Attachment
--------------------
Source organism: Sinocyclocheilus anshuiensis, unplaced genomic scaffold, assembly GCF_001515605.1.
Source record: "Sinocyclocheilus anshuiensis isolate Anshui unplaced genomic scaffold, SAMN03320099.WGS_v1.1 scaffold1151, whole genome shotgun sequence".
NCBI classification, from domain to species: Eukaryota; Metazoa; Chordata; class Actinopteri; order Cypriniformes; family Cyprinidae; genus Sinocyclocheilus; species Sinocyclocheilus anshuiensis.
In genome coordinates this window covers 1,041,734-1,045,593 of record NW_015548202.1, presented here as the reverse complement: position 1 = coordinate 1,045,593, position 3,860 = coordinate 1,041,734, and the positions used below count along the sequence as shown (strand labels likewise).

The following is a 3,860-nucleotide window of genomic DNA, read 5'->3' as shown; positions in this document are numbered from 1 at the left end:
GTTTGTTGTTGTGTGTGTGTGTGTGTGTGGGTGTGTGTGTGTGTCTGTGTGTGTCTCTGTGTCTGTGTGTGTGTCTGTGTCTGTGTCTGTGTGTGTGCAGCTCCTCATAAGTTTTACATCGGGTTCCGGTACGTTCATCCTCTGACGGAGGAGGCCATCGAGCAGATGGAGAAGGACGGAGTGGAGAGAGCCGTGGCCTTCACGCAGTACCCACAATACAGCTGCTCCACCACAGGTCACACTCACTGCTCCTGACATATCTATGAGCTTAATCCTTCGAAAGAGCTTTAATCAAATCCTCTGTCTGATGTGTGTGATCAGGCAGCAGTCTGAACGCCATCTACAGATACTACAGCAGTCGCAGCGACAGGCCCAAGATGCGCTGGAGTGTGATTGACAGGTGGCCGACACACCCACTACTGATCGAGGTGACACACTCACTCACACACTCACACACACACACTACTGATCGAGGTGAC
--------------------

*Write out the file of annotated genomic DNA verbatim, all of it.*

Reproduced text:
Source organism: Sinocyclocheilus anshuiensis, unplaced genomic scaffold, assembly GCF_001515605.1.
Source record: "Sinocyclocheilus anshuiensis isolate Anshui unplaced genomic scaffold, SAMN03320099.WGS_v1.1 scaffold1151, whole genome shotgun sequence".
NCBI classification, from domain to species: Eukaryota; Metazoa; Chordata; class Actinopteri; order Cypriniformes; family Cyprinidae; genus Sinocyclocheilus; species Sinocyclocheilus anshuiensis.
In genome coordinates this window covers 1,041,734-1,045,593 of record NW_015548202.1, presented here as the reverse complement: position 1 = coordinate 1,045,593, position 3,860 = coordinate 1,041,734, and the positions used below count along the sequence as shown (strand labels likewise).

The following is a 3,860-nucleotide window of genomic DNA, read 5'->3' as shown; positions in this document are numbered from 1 at the left end:
GTTTGTTGTTGTGTGTGTGTGTGTGTGTGGGTGTGTGTGTGTGTCTGTGTGTGTCTCTGTGTCTGTGTGTGTGTCTGTGTCTGTGTCTGTGTGTGTGCAGCTCCTCATAAGTTTTACATCGGGTTCCGGTACGTTCATCCTCTGACGGAGGAGGCCATCGAGCAGATGGAGAAGGACGGAGTGGAGAGAGCCGTGGCCTTCACGCAGTACCCACAATACAGCTGCTCCACCACAGGTCACACTCACTGCTCCTGACATATCTATGAGCTTAATCCTTCGAAAGAGCTTTAATCAAATCCTCTGTCTGATGTGTGTGATCAGGCAGCAGTCTGAACGCCATCTACAGATACTACAGCAGTCGCAGCGACAGGCCCAAGATGCGCTGGAGTGTGATTGACAGGTGGCCGACACACCCACTACTGATCGAGGTGACACACTCACTCACACACTCACACACACACACTACTGATCGAGGTGAC